CHAPTER XXI IN WHICH MR. STONE WASHES HIS HANDS

MR. ABNER STONE, of Stone & Barker, marine outfitters and ship chandlers, with a place of business on Commercial Street in Boston, and a bank account which commanded respect throughout the city, was feeling rather irritable and out of sorts. Poor relations are always a nuisance. They are forever expecting something, either money--in Mr. Stone's case this particular expectation was usually fruitless--or employment or influence or something. Mr. Stone was rich, he had become so by his own ability and unaided effort. He was sure of that--often mentioned it, with more or less modesty, in the speeches which he delivered to his Sunday-school class and at the dinners of various societies to which he belonged. He was a self-made man and was conscious that he had done a good job.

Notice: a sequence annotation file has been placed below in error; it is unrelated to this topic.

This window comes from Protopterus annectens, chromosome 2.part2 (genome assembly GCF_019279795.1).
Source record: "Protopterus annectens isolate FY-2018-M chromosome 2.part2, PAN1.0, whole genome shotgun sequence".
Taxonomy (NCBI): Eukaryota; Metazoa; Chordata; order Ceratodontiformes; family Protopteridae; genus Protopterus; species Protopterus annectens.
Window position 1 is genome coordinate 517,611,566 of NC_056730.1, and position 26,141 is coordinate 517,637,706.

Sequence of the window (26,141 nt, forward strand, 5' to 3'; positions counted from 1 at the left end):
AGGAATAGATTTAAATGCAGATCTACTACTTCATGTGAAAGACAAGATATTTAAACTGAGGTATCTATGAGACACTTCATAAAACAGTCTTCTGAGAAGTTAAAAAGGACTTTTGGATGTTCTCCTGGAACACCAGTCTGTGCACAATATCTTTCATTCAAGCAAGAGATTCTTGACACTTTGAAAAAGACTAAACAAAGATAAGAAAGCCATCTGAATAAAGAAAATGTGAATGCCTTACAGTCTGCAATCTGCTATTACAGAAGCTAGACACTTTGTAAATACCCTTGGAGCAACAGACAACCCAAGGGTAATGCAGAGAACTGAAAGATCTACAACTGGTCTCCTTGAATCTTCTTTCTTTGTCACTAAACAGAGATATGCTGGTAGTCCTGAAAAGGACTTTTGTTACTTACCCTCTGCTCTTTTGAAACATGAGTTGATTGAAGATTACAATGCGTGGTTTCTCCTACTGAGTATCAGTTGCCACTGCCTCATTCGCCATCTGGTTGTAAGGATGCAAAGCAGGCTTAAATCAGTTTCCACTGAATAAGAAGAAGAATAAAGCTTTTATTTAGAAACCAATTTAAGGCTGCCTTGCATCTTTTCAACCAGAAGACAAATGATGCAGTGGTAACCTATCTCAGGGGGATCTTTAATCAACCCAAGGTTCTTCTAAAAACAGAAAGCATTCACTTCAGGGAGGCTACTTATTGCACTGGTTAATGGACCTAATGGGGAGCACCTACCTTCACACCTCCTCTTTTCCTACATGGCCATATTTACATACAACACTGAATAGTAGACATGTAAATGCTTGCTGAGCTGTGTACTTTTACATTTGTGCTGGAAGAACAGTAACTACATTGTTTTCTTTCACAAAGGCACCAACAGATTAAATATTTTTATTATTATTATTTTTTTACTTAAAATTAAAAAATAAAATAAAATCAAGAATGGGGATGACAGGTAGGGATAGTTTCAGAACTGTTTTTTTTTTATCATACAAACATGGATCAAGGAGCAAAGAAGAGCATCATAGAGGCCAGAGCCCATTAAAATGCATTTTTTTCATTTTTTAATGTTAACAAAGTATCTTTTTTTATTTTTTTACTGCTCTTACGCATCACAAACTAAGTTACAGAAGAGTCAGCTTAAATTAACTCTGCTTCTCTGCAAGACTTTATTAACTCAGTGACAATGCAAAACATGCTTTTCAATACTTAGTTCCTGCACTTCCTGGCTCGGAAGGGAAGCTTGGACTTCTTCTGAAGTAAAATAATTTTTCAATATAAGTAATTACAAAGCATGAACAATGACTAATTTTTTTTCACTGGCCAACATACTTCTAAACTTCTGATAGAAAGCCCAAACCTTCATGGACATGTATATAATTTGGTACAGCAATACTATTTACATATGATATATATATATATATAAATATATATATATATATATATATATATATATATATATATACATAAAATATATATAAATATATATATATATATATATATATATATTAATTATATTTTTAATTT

Therefore, being self-made, he saw no particular reason why he should aid in the making of others. If people were poor they ought to get over it. Poverty was a disease and he was no doctor. He had been poor once himself, and no one had helped him. "I helped myself", he was wont to say, with pride. Some of his rivals in business, repeating this remark, smiled and added that he had been "helping himself" ever since.

Mr. Stone had "washed his hands" of his

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